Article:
February 1941

Feb

3

1941

‘Q-ship’ torpedoed in the Atlantic

HMS Crispin, seen before she was converted into a British Ocean Boarding vessel and later equipped with Anti-Aircraft guns to protect convoys.

It was 2200 hours. We had been hit by a torpedo which had struck the bulkhead separating the engine room and the for’ard hold beneath the bridge. One “greaser” (stoker) was killed by the explosion and the NAAFI canteen manager had a lucky escape. He was blown out of his bunk and his cabin was wrecked. His young assistant was not so lucky and died as a result of his wounds.

Feb

2

1941

Swordfish from Ark Royal attack Sardinia

HMS Ark Royal and one of her Swordfish aircraft, operating in the Mediterranean during 1941.

H.M. Ships Renown, Malaya, Ark Royal and light forces operated off Sardinia on the 2nd February. Owing to unfavourable weather the original plans had to be modified, but at dawn 8 Swordfish made an attack on the Tirso Dam which holds the water for the hydro-electric station. Observation of results was impossible; but it is thought that 3 torpedoes hit the dam.

Feb

1

1941

Harassing the Italians with gunfire

A 40mm Bofors Gun being used against the defences of Derna, 1 February 1941.

The squadron leader took off his headphones and crawled out on to the back of his turret. Bright blue eyes and white teeth showed through the mask of dust and dusty stubble, topped by a very aged beret, sometime black; equally aged corduroys and jersey; pair of binoculars and a sweat rag round his neck; hands covered in dusty bandages concealing the inevitable desert sores; the complete Seventh Armoured commander.

Feb

17

1941

Moving west to defend Benghazi

An official portrait of the triumphant British soldier: few kept anywhere near this degree of smartness whilst in the desert.

The war on land in Libya must be over for we met convoy after convoy of guns going back – sixty pounders, twenty-five pounders, 4.5 inch howitzers – nearly fifty guns in all and there could not be many more than 150 in the whole campaign on our side – an incredible thought in view of the hundreds of captured guns which we had seen ourselves alone!

Feb

16

1941

Oppression in Zichenau, Poland

Jews in Zichenau, Poland are informed by Public Notice that their homes are to be demolished.

At that time the Jews were ordered to restrict their area of residence. With us it was a ghetto, but it was the only ghetto that was not closed although it was a defined area which Jews were forbidden to leave. Anyone found outside this restricted area was shot. At that time they destroyed many of the old houses in the centre of the town; they were mainly Jewish houses and the people whose good homes were taken away had to enter the restricted area.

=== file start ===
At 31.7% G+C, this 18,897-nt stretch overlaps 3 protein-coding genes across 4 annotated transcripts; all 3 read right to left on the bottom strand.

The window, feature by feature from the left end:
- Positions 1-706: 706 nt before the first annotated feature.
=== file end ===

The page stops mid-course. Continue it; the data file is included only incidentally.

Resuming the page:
Feb

15

1941

British housing destroyed or damaged

The original caption for this official image was entitled 'The Sun Still Shines' - images of wartime damage were carefully controlled and every effort was made to present a story of cheerful defiance.

People were out and so did not stand a chance. It destroyed five streets of houses and spread damage for three miles – so the lady said. Many killed and injured and made homeless. It was a working class district of Hendon. The three young people on the roof found themselves tied in knots, and did not know if they were dead or alive.

Feb

11

1941

Bombers lost in fog over Britain

The first British four engined bomber, the Stirling, made its first operational flight on 10th/11th February 1941.

As we had be airborne for over 10 hours and it would seem had only a few minutes petrol left I gave instructions to abandon aircraft when flying at about 10,000ft. After the crew had all baled out I trimmed the aircraft and as we were over hilly open landscape I left by the forward escape floor hatch.
According to the previous ground instructions we had received, one waited 10 seconds before pulling the rip cord of the parachute. Whether I did or not I don’t know but I was wearing a breast type chute and expected to feel a rush of silk pass my face and when this did not happen my immediate thought was ‘it’s not opening’ only to be pulled up with a sudden jerk as the chute opened and left me swinging without any sense of falling.

Feb

5

1941

Intelligence on German troop concentrations

The invasion threat never went away completely despite the winter months - Polish troops guarding the coast in Scotland. There were so many Poles in Scotland it was known as the Polish invasion.

Reports of invasion in the Spring—according to some sources in February—are being received in increasing numbers from various quarters. Many of them mention details of preparations, such as training of parachutists, manufacture of parachutes and of water and fire proof suits, the issue of British uniforms to German troops, and intensive manufacture of gas.